Additionally, Hall offered almost no tough questions, instead tossing softballs such as "What is your observation, having been [to Afghanistan] recently, regarding the Obama administration's plans?" Uninterrupted, Greenwald was allowed to later assert, "Well, again, remember that many people there believe that troops are not the answer. Troops contribute to the problem." He also instructed that the U.S. should send 17,000 teachers instead of soldiers. At the close of the interview, he complained, "But, I think we all get trapped in, as one of my friends in Afghanistan said, 'Shoot first. Think later.'"
In contrast, on January 9, when MSNBC host David Shuster interviewed John Ziegler about his movie on the media's treatment of Sarah Palin, the anchor got into a heated argument with the filmmaker, repeatedly challenging the "conservative documentary's" thesis and deriding, "John, you and Sarah Palin can't take any responsibility for the fact that she wasn't prepared to run for vice president."
Here is something that you NewsBusters fans can help me with because I am having difficulty deciding what is going on with this one. We have a shooting incident in Minnesota perpetrated by three Muslim Somali immigrants but for some reason almost every single media report about the incident omits the names of the shooters, names of obvious North African or ethnic origin. So, the question is, did the Old Media in Minnesota purposefully leave the names unreported so that they could cover up the fact that the criminals were Somali immigrants? And, if so, why would they do this?
We start with the Minneapolis Star Tribune that reports that "three suspects were in jail Sunday following a shooting in Lakeville that injured four other people." Apparently one of those arrested took umbrage at being told to leave a party and began shooting up the place as he and his friends left. But, all we get from the StarTrib is "three suspects." No names or descriptions.
Thus far, Secretary of State Hillary Clinton has made two diplomatic blunders during her visit to Mexico that the U.S. Old Media are shockingly uninterested in highlighting. One was a policy blunder and the other a cultural/religious one.
Clinton's first mistake was in imagining she is still a Senator that can make pronouncements on pending laws and policy plans instead of a mere envoy of the president, a mouth piece that hasn't the same freedom to invent policy prescriptions and laws that a Senator does. Last week, Clinton told Mexican officials that "we" -- as in the U.S. government -- are considering re-upping the so-called assault rifle ban because Mexico's drug violence is "our" fault.
No environment-related historical myth seems stronger than the one claiming that if it weren't for the Republican Congress in the late 1990s and President George W. Bush after that, the US would have ratified the Kyoto Treaty and would be under mandatory strictures designed to combat alleged "global warming" -- which, as frequently noted here and elsewhere, has been, depending on the source referenced, on hiatus for eight years to over a decade.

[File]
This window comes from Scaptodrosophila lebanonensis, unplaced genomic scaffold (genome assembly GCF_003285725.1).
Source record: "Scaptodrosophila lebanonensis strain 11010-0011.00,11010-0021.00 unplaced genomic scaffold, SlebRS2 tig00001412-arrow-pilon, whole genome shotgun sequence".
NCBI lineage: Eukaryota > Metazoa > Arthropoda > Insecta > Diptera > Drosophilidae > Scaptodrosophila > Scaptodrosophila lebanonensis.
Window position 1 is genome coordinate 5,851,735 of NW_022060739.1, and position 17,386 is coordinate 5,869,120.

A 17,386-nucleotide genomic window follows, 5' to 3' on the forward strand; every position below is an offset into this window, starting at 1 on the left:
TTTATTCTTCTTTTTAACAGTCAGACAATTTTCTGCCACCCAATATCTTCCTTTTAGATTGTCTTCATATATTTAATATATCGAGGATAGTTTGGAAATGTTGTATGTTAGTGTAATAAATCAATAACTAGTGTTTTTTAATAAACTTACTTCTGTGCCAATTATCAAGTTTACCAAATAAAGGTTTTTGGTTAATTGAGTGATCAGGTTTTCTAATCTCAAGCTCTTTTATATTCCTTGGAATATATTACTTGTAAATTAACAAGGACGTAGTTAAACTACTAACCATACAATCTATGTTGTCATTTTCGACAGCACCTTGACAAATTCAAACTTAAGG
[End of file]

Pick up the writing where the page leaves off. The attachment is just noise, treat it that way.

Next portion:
In an article about the Obama administration's upcoming involvement in international negotiations about so-called "climate change" after what he calls "eight years on the sidelines" ("US takes new climate change agenda to global talks"), the Associated Press's Dina Capiello continued the wire service's dishonorable long-term perpetuation of the GOP-bad, Dems-good myth (just a few previous posts on other AP examples are here, here, and here at NewsBusters; here, here, and here at BizzyBlog) by writing that:
And unlike 1997, when the Kyoto Protocol was drafted, there is now a Democratic-controlled Congress moving to embrace mandatory limits on greenhouse gases.
Yeah, if it weren't for those nasty Republicans, Bill Clinton and Al Gore would have gotten Kyoto ratified, and all would be right with the world.
Uh, not exactly.
But while the online question portion of the White House town hall was open to any member of the public with an Internet connection, the five fully identified questioners called on randomly by the president in the East Room were anything but a diverse lot. They included: a member of the pro-Obama Service Employees International Union, a member of the Democratic National Committee who campaigned for Obama among Hispanics during the primary; a former Democratic candidate for Virginia state delegate who endorsed Obama last fall in an op-ed in the Fredericksburg Free Lance-Star; and a Virginia businessman who was a donor to Obama's campaign in 2008.After that come details of the connections between the questioners and His Messiahship.
Kevin Chappell of Ebony Magazine was among the reporters preselected to ask Dear Leader Barack Obama a question at his Tuesday press conference. Here was Chappell's question:
Thank you, Mr. President. A recent report found that as a result of the economic downturn, one in 50 children are now homeless in America. With shelters at full capacity, tent cities are sprouting up across the country. In passing your stimulus package, you said that help was on the way, but what would you say to these families, especially children, who are sleeping under bridges and in tents across the country?
Chappell's question was based on a report issued by the National Center on Family Homelessness. NCFH asserts that about 1.5 million children under 18 are homeless, just over 2% of the roughly 74 million children in the US (total population by each year of age is downloadable at a link at this Census Bureau page).
Last summer, as I noted in a Pajamas Media column, an advisory group known as a civil jury in San Francisco inadvertently proved how detached from reality NCFH's most recent scare figure is, and how generally bogus homelessness stats are, when it pegged the homeless population in the City by the Bay at (get ready) ....: